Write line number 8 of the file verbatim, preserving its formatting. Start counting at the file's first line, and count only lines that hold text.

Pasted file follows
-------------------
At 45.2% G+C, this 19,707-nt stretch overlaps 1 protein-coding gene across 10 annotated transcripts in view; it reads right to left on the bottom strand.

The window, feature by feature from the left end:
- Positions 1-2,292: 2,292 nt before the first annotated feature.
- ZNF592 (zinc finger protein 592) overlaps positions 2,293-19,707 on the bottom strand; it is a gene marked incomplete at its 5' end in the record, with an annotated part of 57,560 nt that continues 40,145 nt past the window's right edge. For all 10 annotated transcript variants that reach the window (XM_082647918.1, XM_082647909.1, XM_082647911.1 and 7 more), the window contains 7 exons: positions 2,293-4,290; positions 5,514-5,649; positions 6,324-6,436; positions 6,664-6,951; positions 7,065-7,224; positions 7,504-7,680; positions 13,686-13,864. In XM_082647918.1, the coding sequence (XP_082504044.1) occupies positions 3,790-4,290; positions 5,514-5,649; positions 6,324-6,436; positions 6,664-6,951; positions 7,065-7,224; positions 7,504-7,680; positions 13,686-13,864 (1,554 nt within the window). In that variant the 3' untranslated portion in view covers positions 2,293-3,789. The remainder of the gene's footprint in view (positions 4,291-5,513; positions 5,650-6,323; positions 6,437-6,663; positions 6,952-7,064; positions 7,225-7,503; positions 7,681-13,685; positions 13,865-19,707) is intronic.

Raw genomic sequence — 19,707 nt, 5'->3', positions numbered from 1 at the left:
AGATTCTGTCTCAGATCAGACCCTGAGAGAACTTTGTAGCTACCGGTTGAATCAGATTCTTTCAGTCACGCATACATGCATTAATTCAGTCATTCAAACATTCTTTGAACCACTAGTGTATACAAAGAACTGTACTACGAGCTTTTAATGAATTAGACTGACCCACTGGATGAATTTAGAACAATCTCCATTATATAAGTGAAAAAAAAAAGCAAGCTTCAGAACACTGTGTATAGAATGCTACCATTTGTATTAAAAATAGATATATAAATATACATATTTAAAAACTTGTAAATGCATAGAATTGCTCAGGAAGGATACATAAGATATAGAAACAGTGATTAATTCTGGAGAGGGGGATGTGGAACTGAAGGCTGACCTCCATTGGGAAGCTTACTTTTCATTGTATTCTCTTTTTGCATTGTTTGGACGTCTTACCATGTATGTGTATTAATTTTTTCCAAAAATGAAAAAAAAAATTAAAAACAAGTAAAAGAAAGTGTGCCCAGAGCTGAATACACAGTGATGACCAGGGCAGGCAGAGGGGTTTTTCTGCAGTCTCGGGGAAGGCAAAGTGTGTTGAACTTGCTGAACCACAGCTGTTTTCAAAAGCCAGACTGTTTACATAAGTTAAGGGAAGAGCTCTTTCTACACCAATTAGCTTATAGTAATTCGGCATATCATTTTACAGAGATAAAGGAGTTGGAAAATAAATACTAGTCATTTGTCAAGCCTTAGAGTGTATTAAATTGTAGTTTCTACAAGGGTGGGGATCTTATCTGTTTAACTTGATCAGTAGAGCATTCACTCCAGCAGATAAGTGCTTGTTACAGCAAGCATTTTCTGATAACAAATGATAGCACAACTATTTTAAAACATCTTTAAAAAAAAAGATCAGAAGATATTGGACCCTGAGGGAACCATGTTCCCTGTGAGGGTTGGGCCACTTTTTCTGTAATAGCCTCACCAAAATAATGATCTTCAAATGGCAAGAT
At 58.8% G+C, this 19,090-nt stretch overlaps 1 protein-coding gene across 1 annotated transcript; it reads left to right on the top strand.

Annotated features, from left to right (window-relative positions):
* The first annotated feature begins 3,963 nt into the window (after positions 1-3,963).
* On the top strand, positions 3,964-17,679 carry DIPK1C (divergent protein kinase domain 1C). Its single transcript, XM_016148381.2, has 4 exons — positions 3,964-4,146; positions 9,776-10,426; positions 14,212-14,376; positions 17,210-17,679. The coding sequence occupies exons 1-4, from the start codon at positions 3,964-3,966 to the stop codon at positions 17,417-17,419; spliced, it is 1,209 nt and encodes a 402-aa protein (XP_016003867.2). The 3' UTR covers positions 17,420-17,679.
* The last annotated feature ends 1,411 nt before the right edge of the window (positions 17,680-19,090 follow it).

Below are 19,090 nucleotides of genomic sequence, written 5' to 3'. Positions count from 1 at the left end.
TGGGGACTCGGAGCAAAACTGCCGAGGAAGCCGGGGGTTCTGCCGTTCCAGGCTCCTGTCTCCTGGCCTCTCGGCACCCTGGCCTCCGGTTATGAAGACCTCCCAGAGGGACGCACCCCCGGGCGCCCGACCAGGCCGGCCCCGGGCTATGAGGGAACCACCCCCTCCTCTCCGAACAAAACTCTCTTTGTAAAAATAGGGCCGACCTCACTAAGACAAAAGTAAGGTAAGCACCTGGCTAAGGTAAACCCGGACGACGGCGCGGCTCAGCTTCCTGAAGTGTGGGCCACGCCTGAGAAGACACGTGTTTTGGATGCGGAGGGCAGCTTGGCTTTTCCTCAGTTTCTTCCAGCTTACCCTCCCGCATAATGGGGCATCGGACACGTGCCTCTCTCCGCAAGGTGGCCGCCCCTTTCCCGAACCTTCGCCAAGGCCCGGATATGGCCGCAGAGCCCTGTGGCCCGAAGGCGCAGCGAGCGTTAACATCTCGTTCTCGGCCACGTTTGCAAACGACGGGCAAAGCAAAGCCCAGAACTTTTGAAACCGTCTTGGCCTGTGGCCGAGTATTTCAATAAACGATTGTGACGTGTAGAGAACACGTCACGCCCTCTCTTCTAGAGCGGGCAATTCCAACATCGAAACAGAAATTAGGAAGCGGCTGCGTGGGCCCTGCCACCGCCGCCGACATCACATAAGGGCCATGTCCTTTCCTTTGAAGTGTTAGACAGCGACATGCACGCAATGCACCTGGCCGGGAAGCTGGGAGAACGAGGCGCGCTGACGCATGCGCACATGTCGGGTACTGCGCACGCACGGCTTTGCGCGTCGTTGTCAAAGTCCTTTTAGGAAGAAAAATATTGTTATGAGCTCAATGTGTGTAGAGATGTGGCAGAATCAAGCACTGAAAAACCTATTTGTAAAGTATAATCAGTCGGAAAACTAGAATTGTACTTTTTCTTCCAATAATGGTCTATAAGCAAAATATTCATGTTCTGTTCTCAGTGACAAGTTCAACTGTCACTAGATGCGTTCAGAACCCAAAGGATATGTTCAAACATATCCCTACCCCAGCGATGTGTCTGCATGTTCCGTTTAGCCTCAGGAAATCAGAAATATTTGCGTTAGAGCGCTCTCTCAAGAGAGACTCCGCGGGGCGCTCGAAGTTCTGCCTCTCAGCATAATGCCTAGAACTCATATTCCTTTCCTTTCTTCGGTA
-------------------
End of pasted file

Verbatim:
Annotated features, from left to right (window-relative positions):